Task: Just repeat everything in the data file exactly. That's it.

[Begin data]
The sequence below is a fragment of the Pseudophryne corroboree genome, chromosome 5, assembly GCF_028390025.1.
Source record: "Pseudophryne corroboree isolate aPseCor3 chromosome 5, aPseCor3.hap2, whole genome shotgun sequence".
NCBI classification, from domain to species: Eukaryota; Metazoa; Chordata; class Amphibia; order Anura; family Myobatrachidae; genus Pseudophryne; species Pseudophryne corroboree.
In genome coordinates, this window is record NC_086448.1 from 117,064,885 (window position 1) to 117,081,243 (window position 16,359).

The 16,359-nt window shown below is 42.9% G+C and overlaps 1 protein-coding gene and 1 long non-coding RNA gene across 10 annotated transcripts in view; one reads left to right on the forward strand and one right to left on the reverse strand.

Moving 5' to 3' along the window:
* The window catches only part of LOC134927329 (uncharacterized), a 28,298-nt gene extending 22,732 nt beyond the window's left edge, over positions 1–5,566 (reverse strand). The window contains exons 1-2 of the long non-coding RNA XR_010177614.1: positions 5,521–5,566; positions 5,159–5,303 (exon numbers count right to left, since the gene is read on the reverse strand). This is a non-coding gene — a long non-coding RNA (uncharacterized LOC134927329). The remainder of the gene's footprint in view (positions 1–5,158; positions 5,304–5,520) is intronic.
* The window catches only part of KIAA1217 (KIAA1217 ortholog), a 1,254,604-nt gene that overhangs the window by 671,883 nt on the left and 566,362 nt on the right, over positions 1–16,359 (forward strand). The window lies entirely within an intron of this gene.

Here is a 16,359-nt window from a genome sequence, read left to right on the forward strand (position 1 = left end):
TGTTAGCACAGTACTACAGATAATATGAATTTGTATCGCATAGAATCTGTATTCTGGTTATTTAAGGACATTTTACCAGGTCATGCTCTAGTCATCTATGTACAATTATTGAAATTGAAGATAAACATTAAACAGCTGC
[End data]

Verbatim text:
The sequence below is a fragment of the Pseudophryne corroboree genome, chromosome 5, assembly GCF_028390025.1.
Source record: "Pseudophryne corroboree isolate aPseCor3 chromosome 5, aPseCor3.hap2, whole genome shotgun sequence".
NCBI classification, from domain to species: Eukaryota; Metazoa; Chordata; class Amphibia; order Anura; family Myobatrachidae; genus Pseudophryne; species Pseudophryne corroboree.
In genome coordinates, this window is record NC_086448.1 from 117,064,885 (window position 1) to 117,081,243 (window position 16,359).

The 16,359-nt window shown below is 42.9% G+C and overlaps 1 protein-coding gene and 1 long non-coding RNA gene across 10 annotated transcripts in view; one reads left to right on the forward strand and one right to left on the reverse strand.

Moving 5' to 3' along the window:
* The window catches only part of LOC134927329 (uncharacterized), a 28,298-nt gene extending 22,732 nt beyond the window's left edge, over positions 1–5,566 (reverse strand). The window contains exons 1-2 of the long non-coding RNA XR_010177614.1: positions 5,521–5,566; positions 5,159–5,303 (exon numbers count right to left, since the gene is read on the reverse strand). This is a non-coding gene — a long non-coding RNA (uncharacterized LOC134927329). The remainder of the gene's footprint in view (positions 1–5,158; positions 5,304–5,520) is intronic.
* The window catches only part of KIAA1217 (KIAA1217 ortholog), a 1,254,604-nt gene that overhangs the window by 671,883 nt on the left and 566,362 nt on the right, over positions 1–16,359 (forward strand). The window lies entirely within an intron of this gene.

Here is a 16,359-nt window from a genome sequence, read left to right on the forward strand (position 1 = left end):
TGTTAGCACAGTACTACAGATAATATGAATTTGTATCGCATAGAATCTGTATTCTGGTTATTTAAGGACATTTTACCAGGTCATGCTCTAGTCATCTATGTACAATTATTGAAATTGAAGATAAACATTAAACAGCTGC